Halfway into April 1982 an incursion of 300 SWAPO fighters threaded their way through the dense vegetation of eastern Ovamboland and were predicted to be heading for the area around Tsumeb. They had passed 61 Mech to the east and were somewhere in the vast trackless wilds the north of the first row of private cattle farms.
Tsumeb was to be the HQ for operations, and many units were to be gathered there. We were informed briefly of the state of affairs, the number of terrorists, that they were well armed and still travelling in a single large group.
Alpha Company drove south to Tsumeb in the late afternoon. Ratpacks had been issued, the ratels loaded to capacity with ammunition, tons per vehicle, and we drove south through swarms of white ants in the low gold sunset. The company stretched for about 5Km along the road.
Now came a time of surprises; we found things out as they happened. At Tsumeb, a pleasant treed town with many jacarandas, we parked outside 61 Mech’s Tsumeb admin office. This was where our post was sent to. It was our known address. We were told of a variety concert to be given that evening by entertainers who travelled around the fighting units. It may have been a front for the mobilisation. Anyway, it was pretty terrible.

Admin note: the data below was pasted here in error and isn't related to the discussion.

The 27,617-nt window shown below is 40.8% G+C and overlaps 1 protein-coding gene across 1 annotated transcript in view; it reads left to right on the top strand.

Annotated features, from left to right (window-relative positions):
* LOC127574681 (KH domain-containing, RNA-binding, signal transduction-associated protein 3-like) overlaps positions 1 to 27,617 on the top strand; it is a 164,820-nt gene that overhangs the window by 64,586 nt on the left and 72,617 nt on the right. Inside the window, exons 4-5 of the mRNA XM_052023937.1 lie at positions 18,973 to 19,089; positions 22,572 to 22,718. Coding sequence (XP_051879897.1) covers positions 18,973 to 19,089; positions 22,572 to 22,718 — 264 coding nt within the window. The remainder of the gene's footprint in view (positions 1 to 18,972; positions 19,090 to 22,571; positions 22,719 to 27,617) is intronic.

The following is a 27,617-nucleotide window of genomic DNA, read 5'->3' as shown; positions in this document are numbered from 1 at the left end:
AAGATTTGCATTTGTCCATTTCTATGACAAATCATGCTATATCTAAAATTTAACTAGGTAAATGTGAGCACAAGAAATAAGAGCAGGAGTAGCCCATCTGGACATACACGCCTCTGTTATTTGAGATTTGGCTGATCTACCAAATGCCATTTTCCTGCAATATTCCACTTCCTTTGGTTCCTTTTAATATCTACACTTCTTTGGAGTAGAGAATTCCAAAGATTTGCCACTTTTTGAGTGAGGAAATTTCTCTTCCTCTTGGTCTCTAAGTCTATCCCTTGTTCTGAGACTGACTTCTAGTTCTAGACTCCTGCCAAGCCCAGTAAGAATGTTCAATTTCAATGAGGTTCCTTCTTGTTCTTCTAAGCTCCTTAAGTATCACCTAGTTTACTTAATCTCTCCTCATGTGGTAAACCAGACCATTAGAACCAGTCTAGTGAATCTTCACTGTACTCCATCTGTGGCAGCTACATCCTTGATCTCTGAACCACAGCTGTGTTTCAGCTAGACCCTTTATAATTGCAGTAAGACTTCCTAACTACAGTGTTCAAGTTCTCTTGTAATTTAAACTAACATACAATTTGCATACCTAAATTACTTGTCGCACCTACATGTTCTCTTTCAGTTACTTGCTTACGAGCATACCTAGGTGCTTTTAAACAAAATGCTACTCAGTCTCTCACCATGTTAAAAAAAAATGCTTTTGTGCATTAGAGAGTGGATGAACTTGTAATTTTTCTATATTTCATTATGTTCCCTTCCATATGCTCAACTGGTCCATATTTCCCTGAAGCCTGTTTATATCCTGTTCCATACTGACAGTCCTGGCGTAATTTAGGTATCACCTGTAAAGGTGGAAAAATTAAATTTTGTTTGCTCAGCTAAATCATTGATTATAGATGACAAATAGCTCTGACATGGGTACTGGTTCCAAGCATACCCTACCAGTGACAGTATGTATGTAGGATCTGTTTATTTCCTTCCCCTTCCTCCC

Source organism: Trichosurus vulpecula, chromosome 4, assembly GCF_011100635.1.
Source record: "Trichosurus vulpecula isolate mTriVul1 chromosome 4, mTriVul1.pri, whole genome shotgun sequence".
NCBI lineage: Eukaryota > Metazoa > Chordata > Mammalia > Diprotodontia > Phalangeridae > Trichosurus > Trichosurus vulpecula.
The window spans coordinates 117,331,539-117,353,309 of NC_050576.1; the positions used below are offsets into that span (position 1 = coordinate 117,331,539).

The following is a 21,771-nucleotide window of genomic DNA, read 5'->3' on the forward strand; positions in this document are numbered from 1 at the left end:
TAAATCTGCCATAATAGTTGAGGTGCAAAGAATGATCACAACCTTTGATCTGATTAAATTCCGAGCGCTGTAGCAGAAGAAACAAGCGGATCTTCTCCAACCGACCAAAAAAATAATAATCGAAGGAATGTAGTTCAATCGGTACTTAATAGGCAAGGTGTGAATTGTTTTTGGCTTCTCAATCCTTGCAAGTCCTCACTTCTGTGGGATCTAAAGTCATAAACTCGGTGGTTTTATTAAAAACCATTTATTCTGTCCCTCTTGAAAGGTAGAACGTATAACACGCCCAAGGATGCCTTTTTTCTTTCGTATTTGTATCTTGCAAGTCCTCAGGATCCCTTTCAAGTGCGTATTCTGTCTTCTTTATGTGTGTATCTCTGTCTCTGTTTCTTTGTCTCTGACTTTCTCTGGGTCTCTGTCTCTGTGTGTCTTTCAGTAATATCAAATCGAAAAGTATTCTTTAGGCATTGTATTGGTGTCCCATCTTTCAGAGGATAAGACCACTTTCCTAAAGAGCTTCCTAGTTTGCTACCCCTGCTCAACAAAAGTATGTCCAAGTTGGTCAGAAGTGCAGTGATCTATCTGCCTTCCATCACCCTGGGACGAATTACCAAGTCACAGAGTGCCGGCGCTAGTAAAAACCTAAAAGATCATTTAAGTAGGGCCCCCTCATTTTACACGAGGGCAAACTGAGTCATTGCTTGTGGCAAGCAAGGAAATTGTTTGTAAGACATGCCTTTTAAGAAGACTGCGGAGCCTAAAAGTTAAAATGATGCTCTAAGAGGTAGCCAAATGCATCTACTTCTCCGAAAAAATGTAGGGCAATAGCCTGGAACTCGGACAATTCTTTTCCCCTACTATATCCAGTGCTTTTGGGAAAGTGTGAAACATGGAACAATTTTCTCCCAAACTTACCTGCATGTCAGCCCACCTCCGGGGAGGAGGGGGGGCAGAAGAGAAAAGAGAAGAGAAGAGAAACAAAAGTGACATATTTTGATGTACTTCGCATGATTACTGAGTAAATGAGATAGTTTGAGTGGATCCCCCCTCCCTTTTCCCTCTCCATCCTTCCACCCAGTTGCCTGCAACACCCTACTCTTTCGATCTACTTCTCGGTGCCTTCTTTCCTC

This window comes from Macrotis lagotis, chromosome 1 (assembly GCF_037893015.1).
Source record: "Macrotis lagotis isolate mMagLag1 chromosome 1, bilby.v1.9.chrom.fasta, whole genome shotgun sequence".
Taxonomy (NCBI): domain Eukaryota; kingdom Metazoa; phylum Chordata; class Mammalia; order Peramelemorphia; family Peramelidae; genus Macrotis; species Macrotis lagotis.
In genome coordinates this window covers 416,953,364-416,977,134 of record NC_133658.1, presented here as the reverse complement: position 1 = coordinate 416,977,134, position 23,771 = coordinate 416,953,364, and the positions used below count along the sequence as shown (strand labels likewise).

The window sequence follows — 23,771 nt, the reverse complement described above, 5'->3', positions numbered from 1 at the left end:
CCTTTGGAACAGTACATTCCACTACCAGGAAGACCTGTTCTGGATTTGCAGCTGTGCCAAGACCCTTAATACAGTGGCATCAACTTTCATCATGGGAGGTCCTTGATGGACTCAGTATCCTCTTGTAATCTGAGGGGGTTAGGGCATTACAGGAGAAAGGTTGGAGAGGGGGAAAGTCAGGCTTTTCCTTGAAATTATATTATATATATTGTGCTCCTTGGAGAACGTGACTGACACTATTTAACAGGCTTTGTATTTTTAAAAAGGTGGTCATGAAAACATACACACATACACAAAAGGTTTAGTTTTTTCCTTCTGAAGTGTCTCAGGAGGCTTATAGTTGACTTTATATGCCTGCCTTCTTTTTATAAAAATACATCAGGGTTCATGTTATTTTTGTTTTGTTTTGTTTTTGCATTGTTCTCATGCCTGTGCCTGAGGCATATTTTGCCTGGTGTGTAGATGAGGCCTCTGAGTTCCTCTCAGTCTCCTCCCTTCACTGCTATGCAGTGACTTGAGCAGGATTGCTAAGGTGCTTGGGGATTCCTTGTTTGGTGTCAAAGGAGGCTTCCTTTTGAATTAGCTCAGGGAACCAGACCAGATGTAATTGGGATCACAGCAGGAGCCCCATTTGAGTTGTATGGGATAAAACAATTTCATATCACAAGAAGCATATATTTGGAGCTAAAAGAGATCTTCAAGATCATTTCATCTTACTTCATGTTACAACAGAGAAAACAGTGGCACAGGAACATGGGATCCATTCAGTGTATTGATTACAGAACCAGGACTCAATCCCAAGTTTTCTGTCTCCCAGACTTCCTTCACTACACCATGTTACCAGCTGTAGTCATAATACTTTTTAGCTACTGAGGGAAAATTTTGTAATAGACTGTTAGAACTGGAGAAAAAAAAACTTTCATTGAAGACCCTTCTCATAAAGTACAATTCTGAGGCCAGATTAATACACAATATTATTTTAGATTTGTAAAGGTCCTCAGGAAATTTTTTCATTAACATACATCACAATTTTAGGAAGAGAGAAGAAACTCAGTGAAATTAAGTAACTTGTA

The hall was filled with officers and their wives. Kommandant De Vries Se Vrou was there in the front row, as well as Captain Malan’s wife. Sitting in their groups were also some clerks and some fighting units. All were as bored as each other. The show seemed to go on for hours. Finally there was an interval, during which we rudely scrambled for cooldrink and chips. After we were darkened the stage lights came on and three costumed lady dancers came on, as well as Captain Malan. They looked at him in surprise, and he announced that a group of SWAPOs had just been seen and their position confirmed. Alpha Company was to form up outside at their vehicles, and if anyone knew of someone missing they were to find them. “Word gereed vir orders in tien minute. Loop nou asseblief ordelik uit”.
Captain Malan was always impeccably polite… but we were terrified of him angry.
We filed past the enquiring faces of women and other troops and out into the darkness. The orders were simple. We were to drive to the Charlie Cutline at Tsintsabis. There we were to deploy along its south side, concealed over 6Km of its length until morning, in the path of the oncoming insurgents. If contact occurred at any point in the line, reinforcements would quickly arrive from either side and a battle would follow. It was hoped to contain them north of the cutline, and the bush there would be saturated with SADF units.
We organised ourselves at Tsintsabis, a small bermed fort, and from there drove slowly along the cutline, ratels at the back stopping one at a time every couple of hundred metres. The troops then disembarked and spread thinly between the vehicles and hid. We listened like bat eared foxes all night. The gunners and drivers stayed in their seats, the gunners scanning the opposing bush through their magnified optical sights.
We lay under bushes in the growing day and heat, waiting.